Maybe it’s just me, but sometimes I find it easier to talk about the work of a specific band than it is to discuss others. I mean, how many times have we all been caught up in conversation involving our favorite bands or musicians and oh so effortlessly slapped a generalized genre label onto our description of that band? And how many of those instances have resulted in the fact that it’s just too damn easy to do so. With some sounds, a descriptive term or phrase is just to obvious to avoid for most individuals. Most fans of extreme music would refer to a band like Cannibal Corpse as death metal. I would find myself extremely motivated to align Anthrax (the earlier stuff, at least) with thrash. And anyone in possession of a brain within their skull would most likely love to re-christen contributors of the inappropriately- named nu-metal explosion of the late 90’s as “total crap” for the most part. All of those may seem like common sense to most well-versed fans of the more extreme side of music.

Fortunately, there are those long-lived acts that have eternally refused to be pigeonholed. I’m talking about the bands that are so diverse in both their influences and the resulting sound in general, that one would be hard-pressed to find just one word to describe the sound coming from the speakers…the bands that continually step outside of the proverbial box without batting a lash and routinely kick everyone’s asses with a unique, unbridled form of devastation. When I’m thinking of such memorable acts, one that always tops the list is Oakland, California’s legendary merchants of avant garde destruction, Neurosis.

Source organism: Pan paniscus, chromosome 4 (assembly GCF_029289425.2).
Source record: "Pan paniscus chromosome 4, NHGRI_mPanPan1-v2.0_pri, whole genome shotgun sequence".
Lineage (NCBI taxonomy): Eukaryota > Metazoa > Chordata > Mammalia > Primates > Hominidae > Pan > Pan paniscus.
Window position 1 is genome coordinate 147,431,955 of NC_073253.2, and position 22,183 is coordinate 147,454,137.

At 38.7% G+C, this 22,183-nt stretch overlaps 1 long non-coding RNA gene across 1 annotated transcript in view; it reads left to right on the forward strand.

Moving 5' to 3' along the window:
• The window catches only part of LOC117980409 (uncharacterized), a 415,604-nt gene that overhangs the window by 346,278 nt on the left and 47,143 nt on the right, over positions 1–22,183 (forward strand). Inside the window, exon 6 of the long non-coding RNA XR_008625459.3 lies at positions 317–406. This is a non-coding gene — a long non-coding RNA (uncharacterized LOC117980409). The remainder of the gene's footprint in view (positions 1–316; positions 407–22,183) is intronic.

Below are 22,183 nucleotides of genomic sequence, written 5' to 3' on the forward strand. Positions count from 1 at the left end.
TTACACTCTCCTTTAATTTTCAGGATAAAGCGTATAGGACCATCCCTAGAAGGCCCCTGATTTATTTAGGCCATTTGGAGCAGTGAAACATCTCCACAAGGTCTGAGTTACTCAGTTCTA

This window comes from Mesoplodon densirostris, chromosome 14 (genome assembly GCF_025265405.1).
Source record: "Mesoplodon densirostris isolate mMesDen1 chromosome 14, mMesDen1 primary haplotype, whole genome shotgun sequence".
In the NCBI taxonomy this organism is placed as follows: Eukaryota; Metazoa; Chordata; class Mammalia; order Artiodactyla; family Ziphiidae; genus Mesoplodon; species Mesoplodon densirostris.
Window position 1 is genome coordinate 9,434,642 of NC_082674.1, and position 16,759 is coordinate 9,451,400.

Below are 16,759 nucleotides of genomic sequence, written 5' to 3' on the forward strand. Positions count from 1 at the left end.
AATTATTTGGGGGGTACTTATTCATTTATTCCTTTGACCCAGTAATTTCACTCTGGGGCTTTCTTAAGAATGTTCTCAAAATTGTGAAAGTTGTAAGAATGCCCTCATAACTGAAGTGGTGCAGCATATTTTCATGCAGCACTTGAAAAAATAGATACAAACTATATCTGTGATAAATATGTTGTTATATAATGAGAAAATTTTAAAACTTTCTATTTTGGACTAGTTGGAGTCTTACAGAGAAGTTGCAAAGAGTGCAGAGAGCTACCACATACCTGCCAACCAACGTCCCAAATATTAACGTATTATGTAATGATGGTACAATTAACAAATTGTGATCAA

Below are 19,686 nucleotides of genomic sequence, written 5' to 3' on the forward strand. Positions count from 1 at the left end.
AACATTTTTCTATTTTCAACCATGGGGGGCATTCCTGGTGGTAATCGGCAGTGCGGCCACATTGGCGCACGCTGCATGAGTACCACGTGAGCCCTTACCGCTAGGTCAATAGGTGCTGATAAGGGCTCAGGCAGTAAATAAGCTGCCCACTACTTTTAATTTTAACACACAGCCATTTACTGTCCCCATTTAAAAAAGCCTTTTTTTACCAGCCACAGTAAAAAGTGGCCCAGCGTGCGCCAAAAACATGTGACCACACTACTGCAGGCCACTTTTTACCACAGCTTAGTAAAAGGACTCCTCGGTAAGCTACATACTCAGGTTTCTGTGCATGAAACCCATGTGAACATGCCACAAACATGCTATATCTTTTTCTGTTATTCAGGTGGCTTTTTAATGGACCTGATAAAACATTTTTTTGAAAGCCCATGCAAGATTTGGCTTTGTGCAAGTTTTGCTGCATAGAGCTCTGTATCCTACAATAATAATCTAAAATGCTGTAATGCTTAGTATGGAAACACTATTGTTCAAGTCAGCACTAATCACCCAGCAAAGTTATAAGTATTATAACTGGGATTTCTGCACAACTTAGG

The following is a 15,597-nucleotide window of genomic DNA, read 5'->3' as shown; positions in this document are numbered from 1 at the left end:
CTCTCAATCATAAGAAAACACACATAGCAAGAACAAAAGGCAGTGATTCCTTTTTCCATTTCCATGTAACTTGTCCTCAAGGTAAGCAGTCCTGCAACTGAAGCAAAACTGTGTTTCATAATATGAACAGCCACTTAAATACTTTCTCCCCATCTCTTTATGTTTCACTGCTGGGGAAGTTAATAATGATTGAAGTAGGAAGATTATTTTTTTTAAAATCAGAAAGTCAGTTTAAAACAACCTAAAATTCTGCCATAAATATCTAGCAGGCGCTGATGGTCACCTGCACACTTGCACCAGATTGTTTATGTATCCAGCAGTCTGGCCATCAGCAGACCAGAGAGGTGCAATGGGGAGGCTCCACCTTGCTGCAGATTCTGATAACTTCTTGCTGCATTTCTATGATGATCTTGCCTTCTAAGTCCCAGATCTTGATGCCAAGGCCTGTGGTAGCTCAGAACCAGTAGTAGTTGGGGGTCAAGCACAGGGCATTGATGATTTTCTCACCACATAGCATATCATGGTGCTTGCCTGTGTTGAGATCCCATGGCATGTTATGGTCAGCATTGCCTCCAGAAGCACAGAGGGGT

The Bay Area outfit originated in 1985 and unleashed a sound deeply rooted in crusty hardcore styling. The band’s first full-length, Pain Of Mind, seethed with aggressive underground attitude, was in line with the likes of Discharge and Amebix, and would soon evolve into a more complex and experimental growth which has been largely influential on countless doom bands. The 1992 release, Souls At Zero, was an early part of that transition. Layered in dense atmospherics, samples, lower tempos and a more diverse form of instrumentation, the recording surely raised a few eyebrows within the old-school Neurosis fan base, yet just as likely opened a few new doors when it came to gaining new followers. The reissue (Neurot Recordings) bears every ounce of mind-warping intensity and haunting mood the record possessed upon its original release. Songs like “To Crawl Under One’s Skin”, “Flight”, “Sterile Vision”, “Stripped” and the title track still chill the spine with their ferocity and beauty, both of which have stood the test of time. In addition to the songs present on the original version, the reissue also includes a live version of “Cleanse III” (recorded in London, 1996) and demo versions of “Souls” and “Zero”. Neurosis fans old and new will find something here to satiate their hunger. Souls At Zero has been reborn!!